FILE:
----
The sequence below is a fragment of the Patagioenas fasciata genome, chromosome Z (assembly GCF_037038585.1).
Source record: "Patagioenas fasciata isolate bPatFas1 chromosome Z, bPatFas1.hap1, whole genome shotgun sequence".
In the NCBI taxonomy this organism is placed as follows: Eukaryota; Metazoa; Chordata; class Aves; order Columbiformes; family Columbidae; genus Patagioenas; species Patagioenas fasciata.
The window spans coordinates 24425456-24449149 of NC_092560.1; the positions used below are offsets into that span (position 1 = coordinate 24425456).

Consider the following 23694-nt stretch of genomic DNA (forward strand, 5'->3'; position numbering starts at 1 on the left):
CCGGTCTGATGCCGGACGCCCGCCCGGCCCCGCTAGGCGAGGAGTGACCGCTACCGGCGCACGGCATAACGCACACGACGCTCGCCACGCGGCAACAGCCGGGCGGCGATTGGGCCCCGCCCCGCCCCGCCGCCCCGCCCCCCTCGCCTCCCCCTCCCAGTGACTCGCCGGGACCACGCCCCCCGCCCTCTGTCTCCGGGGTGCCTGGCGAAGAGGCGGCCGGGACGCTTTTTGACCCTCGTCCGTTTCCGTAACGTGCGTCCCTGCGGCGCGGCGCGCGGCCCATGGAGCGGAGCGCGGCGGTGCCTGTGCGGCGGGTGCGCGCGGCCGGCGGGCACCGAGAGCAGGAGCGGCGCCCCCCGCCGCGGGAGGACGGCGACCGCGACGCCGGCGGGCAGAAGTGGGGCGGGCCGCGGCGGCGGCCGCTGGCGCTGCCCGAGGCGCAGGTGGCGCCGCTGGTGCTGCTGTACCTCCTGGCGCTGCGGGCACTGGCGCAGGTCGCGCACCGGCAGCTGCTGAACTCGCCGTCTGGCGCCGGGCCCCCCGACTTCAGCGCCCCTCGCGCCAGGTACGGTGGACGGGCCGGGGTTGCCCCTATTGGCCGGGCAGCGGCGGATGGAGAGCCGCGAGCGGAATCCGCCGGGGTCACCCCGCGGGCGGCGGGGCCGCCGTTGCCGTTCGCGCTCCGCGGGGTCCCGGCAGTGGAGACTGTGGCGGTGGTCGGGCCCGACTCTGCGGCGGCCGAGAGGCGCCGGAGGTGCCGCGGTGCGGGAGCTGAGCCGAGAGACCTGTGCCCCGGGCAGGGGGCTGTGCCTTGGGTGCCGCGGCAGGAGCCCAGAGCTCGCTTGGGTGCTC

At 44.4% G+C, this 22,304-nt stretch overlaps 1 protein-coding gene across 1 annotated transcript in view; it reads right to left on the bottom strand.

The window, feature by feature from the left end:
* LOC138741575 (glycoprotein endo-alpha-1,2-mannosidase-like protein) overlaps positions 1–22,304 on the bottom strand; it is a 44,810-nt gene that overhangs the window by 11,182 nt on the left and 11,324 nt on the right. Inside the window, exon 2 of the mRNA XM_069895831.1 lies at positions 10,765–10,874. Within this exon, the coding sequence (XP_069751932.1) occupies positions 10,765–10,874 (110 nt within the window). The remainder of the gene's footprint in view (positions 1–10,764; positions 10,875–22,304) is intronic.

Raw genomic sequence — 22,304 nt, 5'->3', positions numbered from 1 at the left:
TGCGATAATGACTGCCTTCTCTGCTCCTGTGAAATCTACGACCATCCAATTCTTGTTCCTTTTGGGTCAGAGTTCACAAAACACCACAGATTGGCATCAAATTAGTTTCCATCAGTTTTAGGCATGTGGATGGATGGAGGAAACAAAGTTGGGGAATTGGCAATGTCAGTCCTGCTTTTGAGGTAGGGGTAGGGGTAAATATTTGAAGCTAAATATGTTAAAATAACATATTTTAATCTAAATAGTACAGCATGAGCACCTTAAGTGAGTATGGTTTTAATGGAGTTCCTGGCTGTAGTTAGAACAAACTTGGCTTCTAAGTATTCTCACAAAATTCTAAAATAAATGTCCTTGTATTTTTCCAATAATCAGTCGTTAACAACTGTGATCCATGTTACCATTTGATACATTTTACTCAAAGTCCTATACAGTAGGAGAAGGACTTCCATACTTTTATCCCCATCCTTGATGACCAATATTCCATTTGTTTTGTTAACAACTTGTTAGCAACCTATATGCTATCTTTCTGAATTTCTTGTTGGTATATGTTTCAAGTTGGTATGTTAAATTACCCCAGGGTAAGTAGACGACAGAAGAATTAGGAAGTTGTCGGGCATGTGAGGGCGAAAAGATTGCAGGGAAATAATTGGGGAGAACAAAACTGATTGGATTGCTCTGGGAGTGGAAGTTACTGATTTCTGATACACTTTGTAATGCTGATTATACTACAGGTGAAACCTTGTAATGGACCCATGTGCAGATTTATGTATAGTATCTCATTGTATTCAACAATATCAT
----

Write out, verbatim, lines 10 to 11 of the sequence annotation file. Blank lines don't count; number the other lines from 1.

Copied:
Raw genomic sequence — 22,304 nt, 5'->3', positions numbered from 1 at the left:
TGCGATAATGACTGCCTTCTCTGCTCCTGTGAAATCTACGACCATCCAATTCTTGTTCCTTTTGGGTCAGAGTTCACAAAACACCACAGATTGGCATCAAATTAGTTTCCATCAGTTTTAGGCATGTGGATGGATGGAGGAAACAAAGTTGGGGAATTGGCAATGTCAGTCCTGCTTTTGAGGTAGGGGTAGGGGTAAATATTTGAAGCTAAATATGTTAAAATAACATATTTTAATCTAAATAGTACAGCATGAGCACCTTAAGTGAGTATGGTTTTAATGGAGTTCCTGGCTGTAGTTAGAACAAACTTGGCTTCTAAGTATTCTCACAAAATTCTAAAATAAATGTCCTTGTATTTTTCCAATAATCAGTCGTTAACAACTGTGATCCATGTTACCATTTGATACATTTTACTCAAAGTCCTATACAGTAGGAGAAGGACTTCCATACTTTTATCCCCATCCTTGATGACCAATATTCCATTTGTTTTGTTAACAACTTGTTAGCAACCTATATGCTATCTTTCTGAATTTCTTGTTGGTATATGTTTCAAGTTGGTATGTTAAATTACCCCAGGGTAAGTAGACGACAGAAGAATTAGGAAGTTGTCGGGCATGTGAGGGCGAAAAGATTGCAGGGAAATAATTGGGGAGAACAAAACTGATTGGATTGCTCTGGGAGTGGAAGTTACTGATTTCTGATACACTTTGTAATGCTGATTATACTACAGGTGAAACCTTGTAATGGACCCATGTGCAGATTTATGTATAGTATCTCATTGTATTCAACAATATCAT